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North American Drillers are headed for a lot more pain

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January 26, 2009 – Comments (3) | RELATED TICKERS: NBR , PTEN , UNT

 

I wrote a piece on how terrible natural gas prices are right now this weekend: Natural Gas Stinks.  The majority of the comments that I received on it talked about how now is the time to buy natural gas.  I completely agree that the time to buy things is when they are cheap, not when everyone wants them. 

One might want to consider scooping up shares of companies that have actual natural gas assets right now.  I have always preferred companies that have actual natural gas assets aka producers to drillers. If I was going to invest in natural gas when prices are cheap, I personally would be looking to pick up E&P companies.

I think that many drillers are in big trouble.  I'm not sure if the prices that natural gas drillers are currently trading is an adequate discount considering the possibility that it could be 2010 at least before we see any improvement in nat gas prices.

The demand for land-based rigs is driven by the spending of E&P companies. These companies typically set their budgets at the beginning of the calendar year. In reading recent press releases for E&P companies, it looks like they are cutting waaaay back on drilling in '09.

Back in October Barclays conducted a survey that found capital expenditures by E&P companies will fall by an estimated 12% in this year. The outlook is even worse in North America, where those surveyed said that they were cutting expenditures by 26%. Not only are these numbers bad, but the companies that were surveyed were asked to base their responses on $58 oil and $6.35 gas. We aren't even close to either of those prices right now.

I personally believe that A LOT more rigs will have to be idled before we see any significant move in gas prices. As of 1/9/09 the number of active rigs in North America was 1,949. The high water mark for active rigs in North America during the summer of 2008 was 2,031.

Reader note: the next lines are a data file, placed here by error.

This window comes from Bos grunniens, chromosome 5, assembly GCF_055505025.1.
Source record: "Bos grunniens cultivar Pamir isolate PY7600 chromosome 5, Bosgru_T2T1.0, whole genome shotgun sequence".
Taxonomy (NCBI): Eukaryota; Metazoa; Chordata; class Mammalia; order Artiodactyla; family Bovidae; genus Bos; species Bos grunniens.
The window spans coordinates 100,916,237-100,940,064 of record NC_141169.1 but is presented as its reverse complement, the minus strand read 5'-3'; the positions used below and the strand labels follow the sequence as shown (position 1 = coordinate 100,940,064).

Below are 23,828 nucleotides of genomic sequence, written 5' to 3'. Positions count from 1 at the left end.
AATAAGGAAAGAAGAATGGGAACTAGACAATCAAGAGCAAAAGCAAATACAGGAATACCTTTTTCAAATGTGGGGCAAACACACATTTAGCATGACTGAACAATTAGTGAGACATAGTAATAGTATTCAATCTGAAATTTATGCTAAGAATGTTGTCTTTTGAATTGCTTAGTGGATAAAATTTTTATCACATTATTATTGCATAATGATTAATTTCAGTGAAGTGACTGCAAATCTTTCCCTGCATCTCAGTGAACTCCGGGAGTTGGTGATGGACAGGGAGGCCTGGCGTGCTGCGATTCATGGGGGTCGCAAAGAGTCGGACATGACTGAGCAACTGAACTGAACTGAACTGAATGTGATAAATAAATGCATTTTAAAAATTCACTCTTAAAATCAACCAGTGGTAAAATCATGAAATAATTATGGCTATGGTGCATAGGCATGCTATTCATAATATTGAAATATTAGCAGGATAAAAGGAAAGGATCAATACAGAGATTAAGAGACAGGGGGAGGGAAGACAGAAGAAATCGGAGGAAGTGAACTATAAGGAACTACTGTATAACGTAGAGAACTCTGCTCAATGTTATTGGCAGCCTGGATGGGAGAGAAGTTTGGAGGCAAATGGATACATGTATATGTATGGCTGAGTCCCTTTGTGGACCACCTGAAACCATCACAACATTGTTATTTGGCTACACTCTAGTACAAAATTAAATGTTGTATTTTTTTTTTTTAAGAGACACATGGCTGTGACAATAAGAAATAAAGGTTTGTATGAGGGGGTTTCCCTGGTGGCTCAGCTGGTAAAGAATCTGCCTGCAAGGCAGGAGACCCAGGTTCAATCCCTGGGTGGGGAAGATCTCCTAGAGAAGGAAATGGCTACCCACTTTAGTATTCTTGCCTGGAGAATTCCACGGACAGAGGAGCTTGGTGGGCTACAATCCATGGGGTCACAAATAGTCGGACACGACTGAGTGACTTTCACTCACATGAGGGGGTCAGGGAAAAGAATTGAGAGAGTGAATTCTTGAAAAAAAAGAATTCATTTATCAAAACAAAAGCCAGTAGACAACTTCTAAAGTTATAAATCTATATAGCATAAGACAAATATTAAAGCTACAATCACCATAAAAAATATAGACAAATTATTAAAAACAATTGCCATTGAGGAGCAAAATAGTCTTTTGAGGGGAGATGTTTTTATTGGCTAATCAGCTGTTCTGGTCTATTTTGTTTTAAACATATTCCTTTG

One may be able to estimate where the NA rig count is headed by looking at what happened during the last bear market for nat gas back in the late '90s. Back then, the active rig count in North America peaked at 1,032 in the middle of '97. It bottomed out at 488 active rigs in early '99. That is a painful 53% drop in active rigs. Compare that massive fall to the only 4% decline in rig count decline that we have currently seen in North America and it looks to me as though there is a lot of pain still to come for drillers, even if the market is forward looking.

If we do see a dramatic slowdown in North American drilling activity, what companies will suffer?  Here's a list of the largest North American land drillers and the number of rigs that they own.  I personally am staying far away from all of these companies right now.  At some point they may be excellent buys but I suspect that a number of them have further to fall.

- Nabors Industries (NBR): 421 rigs

- Precision Drilling (PDS): 368 rigs (post GW acquisition)

- Patterson-UTI Energy (PTEN): 350 rigs

- Helmerich & Payne. (HP): 212 rigs

- Unit Corp (UNT): 131

Deej

3 Comments – Post Your Own

#1) On January 26, 2009 at 3:24 PM, DemonDoug (77.37) wrote:

good call deej.  I like HP in the long term if you can find the bottom, also UNT and PDS, but I agree there is a lot more room to fall.

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#2) On January 26, 2009 at 3:24 PM, DemonDoug (77.37) wrote:

good call deej.  I like HP in the long term if you can find the bottom, also UNT and PDS, but I agree there is a lot more room to fall.

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#3) On January 26, 2009 at 3:56 PM, PrestonCheek (31.65) wrote:

My uncle works for Denbury and they have canceled all of their drilling for 09 in Ms., they have put all of their budget towards the CO2 development projects they have, they own the only natural CO2 field east of the Miss. I remember when oil was 10.00 a barrel in the late nineties, the oil patch was hurting then, I really hope that doesn't happen again.

I do think you are right about the 2010 call, and it may be even longer for some substantial gains barring a natural disaster or a war in the middle east that disrupts the cycle of renegotiating of day rates and long term contracts.

Still it's hard not to look at CHK @ 13.69 and other companies at these discounted rates.

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